- Place dough in the palm of your hand and fill with your chosen filling. Stretch the sides out. Press sides together all the way around. Pinch the ends flat and gently push inwards to shape the Pastizzi. Bake on a baking paper lined tray at 220 until golden brown for about 20 minutes. Rest 5 min
Sneha’s Recipe: Laham Fuq il-Fwar – Maltese Steamed Beef
Pandemonium Noshery: Soppa tal Armla (Widows Stew)
Culinary Adventures with Camilla: Stuffat Tal-Qarnita (Octopus Stew)
Palatable Pastime: Slow-Cooker Maltese Rabbit Stew (Stuffat Tal-Fenek)
A Day in the Life on the Farm: Fenkata
Amy’s Cooking Adventures: Brodu Tat-Tigiega (Maltese Chicken Soup)
Kitchen Frau: Baked Rice
Cultureatz: Maltese Pastizzi Pastry
Try to let the dough rest for about six hours AFTER you have worked it into a ball…cover it with the same fat you’re using no need to put it in the fridge unless temperature is hot…if you don’t do this step you will never be able to stretch the dough…I Don’t use butter but I use shortening which gives it the flakiness.
Just want to say we’ve just posted our last blog post. I’ve thoroughly enjoyed your blog, and I’ll still be visiting. But we’ve got a lot of activities lined up that will be occupying my time, so my visits will be much more sporadic in the future. Best wishes to you.
What surprising and sad news! Thank you for taking the time and let me know. Best wishes in your new adventures. Tank you for your support all these years.
Oh, boy, I love the sound of these!! Homemade puff pastry is a work of love—and these look worth the effort!
I bet your puff pastry turns out perfect every time.
It sure looks to me that your dough was a success – the pastries look amazing! I’m very tempted to try them. I wanna bite into one right now!
Why thank you Margaret and I strongly encourage you to try the recipe!
These pastries are just gorgeous. Thanks for sharing and thanks for hosting.
Thank you Wendy and it’s always my pleasure
These look familiar so I must have tried some somewhere. I love the idea of the ricotta.
You’ll have to make them Sue to see if it is the same as your memory 🙂
These look great! Gorgeous looking, and gorgeous tasting, too, I’m sure. Thanks!
Thank you John, they are a must to try.
My family makes wonderfully delicious pastizzis. I know that they put two different types of (examples – butter, shortening or oil). One used in the flour mixture and one put on the dough after it is rolled/stretched out. This is what makes it into a layered, flacky crust. They always add a decent amount of grated Parmesan cheese to the cheese/meat filling. Hope this helps. You’re photos look good.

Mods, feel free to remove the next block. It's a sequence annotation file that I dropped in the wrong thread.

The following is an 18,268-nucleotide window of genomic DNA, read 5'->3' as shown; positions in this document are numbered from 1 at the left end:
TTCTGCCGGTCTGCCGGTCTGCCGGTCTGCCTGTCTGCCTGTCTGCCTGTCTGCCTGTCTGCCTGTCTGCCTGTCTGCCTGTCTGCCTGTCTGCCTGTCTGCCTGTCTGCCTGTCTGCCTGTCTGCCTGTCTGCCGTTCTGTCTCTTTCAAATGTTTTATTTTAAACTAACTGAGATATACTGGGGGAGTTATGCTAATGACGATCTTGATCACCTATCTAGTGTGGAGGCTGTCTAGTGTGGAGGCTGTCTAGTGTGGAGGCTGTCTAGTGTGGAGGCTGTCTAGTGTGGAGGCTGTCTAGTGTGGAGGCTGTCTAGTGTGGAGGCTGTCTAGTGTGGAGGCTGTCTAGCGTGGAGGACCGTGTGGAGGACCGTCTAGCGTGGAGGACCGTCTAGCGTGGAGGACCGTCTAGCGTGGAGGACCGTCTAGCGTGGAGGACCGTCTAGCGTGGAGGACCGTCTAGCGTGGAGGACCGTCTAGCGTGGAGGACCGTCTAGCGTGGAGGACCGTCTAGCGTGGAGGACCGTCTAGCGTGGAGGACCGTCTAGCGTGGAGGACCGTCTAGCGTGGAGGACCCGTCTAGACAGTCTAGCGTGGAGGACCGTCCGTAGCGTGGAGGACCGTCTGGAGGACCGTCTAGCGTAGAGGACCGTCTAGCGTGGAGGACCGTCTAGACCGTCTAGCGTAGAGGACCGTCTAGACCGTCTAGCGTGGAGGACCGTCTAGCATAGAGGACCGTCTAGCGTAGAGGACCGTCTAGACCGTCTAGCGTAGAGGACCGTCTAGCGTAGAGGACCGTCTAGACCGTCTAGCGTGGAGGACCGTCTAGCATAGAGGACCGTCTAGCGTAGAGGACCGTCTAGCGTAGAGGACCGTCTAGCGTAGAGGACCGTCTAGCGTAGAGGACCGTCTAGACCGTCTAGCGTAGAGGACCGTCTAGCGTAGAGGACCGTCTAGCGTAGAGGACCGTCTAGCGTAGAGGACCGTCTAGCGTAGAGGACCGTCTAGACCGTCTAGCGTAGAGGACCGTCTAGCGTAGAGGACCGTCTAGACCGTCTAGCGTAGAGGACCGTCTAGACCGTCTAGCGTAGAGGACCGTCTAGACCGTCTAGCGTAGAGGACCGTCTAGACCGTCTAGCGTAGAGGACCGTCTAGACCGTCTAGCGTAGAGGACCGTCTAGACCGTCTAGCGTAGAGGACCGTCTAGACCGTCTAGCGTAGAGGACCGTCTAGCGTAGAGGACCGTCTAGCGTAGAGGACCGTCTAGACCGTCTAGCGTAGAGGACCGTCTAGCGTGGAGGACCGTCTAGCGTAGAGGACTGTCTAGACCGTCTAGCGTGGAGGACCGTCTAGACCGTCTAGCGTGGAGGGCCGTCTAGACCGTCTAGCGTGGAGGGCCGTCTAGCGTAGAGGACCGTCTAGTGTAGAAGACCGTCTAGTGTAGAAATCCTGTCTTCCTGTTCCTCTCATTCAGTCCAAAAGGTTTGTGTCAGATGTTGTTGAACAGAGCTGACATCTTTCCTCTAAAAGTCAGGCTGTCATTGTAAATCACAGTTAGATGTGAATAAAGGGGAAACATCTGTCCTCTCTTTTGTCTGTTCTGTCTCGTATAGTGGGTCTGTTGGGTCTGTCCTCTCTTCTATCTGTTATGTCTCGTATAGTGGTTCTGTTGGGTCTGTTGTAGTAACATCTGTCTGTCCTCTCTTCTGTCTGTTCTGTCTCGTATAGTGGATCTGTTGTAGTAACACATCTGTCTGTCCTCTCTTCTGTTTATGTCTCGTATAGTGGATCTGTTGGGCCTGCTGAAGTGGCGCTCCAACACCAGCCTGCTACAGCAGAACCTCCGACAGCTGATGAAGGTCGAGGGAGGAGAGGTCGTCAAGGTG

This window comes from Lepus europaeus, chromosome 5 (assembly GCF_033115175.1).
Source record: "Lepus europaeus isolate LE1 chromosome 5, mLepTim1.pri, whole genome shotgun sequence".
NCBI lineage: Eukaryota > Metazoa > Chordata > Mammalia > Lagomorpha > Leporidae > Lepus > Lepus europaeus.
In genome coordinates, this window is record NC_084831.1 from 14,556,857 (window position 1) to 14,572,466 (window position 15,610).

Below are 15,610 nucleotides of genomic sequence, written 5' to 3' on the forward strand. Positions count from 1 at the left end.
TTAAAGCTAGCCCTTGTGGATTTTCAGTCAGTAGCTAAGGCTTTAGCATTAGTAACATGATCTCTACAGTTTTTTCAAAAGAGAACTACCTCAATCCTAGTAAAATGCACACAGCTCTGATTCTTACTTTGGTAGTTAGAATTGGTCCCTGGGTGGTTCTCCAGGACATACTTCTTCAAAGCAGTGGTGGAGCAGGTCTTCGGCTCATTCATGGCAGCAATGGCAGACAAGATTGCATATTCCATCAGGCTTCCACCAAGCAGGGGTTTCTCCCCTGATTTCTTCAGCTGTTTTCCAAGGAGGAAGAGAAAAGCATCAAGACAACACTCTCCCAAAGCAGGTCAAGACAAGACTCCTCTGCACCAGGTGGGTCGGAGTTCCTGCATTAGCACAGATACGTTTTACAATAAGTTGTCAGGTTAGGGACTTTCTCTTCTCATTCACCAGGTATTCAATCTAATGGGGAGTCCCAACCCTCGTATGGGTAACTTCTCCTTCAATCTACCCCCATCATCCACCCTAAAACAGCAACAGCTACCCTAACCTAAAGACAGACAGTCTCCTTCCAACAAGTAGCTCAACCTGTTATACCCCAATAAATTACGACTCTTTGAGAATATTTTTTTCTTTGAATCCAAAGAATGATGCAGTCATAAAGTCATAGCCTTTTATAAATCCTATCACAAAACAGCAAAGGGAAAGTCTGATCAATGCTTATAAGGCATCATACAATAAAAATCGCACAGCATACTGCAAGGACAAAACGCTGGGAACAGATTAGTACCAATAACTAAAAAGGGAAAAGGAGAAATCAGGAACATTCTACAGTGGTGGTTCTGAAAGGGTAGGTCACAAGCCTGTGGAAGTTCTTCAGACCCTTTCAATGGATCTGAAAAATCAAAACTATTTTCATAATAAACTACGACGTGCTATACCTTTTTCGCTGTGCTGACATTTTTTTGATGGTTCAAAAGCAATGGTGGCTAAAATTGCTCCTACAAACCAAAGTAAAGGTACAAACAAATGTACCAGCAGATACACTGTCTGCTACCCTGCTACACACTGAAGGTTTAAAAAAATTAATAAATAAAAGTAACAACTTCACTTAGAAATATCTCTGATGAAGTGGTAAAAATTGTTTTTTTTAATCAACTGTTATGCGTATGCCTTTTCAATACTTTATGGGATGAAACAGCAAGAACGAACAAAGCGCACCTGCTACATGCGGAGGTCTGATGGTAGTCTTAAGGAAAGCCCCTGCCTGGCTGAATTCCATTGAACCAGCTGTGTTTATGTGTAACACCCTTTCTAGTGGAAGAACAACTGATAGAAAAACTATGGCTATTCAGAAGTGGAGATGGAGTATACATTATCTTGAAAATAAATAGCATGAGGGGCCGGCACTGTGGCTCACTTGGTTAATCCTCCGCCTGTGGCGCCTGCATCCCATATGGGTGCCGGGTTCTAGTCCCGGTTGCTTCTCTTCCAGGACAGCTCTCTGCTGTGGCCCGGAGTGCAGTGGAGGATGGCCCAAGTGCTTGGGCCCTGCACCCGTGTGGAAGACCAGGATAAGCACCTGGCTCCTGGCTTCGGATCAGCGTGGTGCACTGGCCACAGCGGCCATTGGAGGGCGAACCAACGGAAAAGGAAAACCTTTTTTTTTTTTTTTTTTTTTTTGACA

Hi Carmen oh they sound delicious and thanks for the great tips! Flacky is always a good thing.
I’ve never had a pastizzi so I wouldn’t know if they were the real thing or not, but I do know that these look absolutely scrumptious. Love that ricotta filling!
Well done, beautifully made pastizzi a real treat.
I wanted to try this recipe too.. seems so delicious.
These are so pretty.I love it.
Looks great. Nice presentation with fabulous clicks.
Wow! Pastry and a ricotta filling…sounds perfect to me! I love deep fried food so initially I thought they were deep fried. Now I can’t wait to give them a try since they will be healthier.
I must admit that I don’t know much about Maltese food apart from pastizzis but I’d love to learn more! Thanks for the recipe Eve 😀
Oh they look wonderful! Very nice job and I was serious when I said that we will make puff pastry together!
Very impressed that you made your own puff pastry! That’s a feat right there. And thanks for sharing this because, no doubt, this is information to so many. It’s great how so many cultures are influenced by others around them.
Oh Evelyne, these little savory pastizzi look delicious…another awesome recipe…
Have a great week 🙂
Oh wow these look amazing and I love everything I learned about Malta from your post.
I will admit, I’m not a huge bread person… I know I know lol. But this looks absolutely divine. I mean wow. You have outdone yourself ;).
I’ve never heard of this dish before! They look totally delicious and perfect for a snack or light dinner!
never had this Malta dish before, tempting to try…
These look delicious! Good job making your own dough, I wasn’t brave enough to attempt it yet. Very impressive!
I’m impressed you made your own puff pastry, your pastizzi look delicious!
Bonjour Evelyne and these look absolutely delicious!
I am glad we connected through food and congrats on completing this month’s MENA challenge too!
Real pastizzi or not…they look droolworthy!
oh wow how i wish my “Pastizzi”would look like these ,yours look really amazing!!!